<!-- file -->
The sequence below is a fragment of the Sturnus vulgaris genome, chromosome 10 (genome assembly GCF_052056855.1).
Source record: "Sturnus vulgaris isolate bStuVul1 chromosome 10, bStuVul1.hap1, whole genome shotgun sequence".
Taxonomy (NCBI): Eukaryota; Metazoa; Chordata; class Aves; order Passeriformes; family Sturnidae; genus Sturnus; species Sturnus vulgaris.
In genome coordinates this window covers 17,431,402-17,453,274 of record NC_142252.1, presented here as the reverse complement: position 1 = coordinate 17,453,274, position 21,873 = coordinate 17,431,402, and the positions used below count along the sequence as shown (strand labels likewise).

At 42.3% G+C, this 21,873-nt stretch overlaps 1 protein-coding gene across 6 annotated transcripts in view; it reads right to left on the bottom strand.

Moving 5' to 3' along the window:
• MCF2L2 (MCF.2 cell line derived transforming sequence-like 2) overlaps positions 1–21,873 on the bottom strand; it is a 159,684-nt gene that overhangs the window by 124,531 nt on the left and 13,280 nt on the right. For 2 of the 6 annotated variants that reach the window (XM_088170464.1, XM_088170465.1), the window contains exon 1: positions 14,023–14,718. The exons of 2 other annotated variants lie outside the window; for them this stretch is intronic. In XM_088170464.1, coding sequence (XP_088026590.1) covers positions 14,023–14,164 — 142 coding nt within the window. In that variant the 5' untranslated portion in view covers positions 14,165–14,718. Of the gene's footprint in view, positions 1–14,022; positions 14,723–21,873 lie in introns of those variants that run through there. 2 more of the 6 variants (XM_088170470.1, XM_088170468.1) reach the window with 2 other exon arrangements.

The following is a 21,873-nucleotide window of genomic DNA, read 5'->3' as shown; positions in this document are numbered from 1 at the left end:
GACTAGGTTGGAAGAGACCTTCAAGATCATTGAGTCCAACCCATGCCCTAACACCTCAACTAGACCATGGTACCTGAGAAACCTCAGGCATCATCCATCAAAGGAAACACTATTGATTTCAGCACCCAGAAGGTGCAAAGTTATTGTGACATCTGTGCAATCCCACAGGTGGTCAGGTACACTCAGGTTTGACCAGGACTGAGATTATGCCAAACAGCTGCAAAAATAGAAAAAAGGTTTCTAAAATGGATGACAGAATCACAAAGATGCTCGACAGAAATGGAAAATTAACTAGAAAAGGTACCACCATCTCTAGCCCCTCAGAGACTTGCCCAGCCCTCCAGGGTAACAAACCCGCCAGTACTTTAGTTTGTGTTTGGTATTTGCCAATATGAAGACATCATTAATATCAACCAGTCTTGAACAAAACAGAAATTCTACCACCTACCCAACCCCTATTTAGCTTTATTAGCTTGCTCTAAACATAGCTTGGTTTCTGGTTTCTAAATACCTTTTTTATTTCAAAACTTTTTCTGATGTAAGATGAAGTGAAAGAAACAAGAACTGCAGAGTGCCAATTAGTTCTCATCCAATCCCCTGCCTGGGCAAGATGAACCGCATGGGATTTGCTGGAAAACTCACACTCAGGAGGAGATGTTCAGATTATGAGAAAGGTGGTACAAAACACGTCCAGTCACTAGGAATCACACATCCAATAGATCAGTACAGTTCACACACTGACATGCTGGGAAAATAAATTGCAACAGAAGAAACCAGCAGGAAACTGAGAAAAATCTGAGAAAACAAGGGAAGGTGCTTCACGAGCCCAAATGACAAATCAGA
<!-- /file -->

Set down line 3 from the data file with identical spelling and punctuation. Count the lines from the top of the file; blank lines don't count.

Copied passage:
Taxonomy (NCBI): Eukaryota; Metazoa; Chordata; class Aves; order Passeriformes; family Sturnidae; genus Sturnus; species Sturnus vulgaris.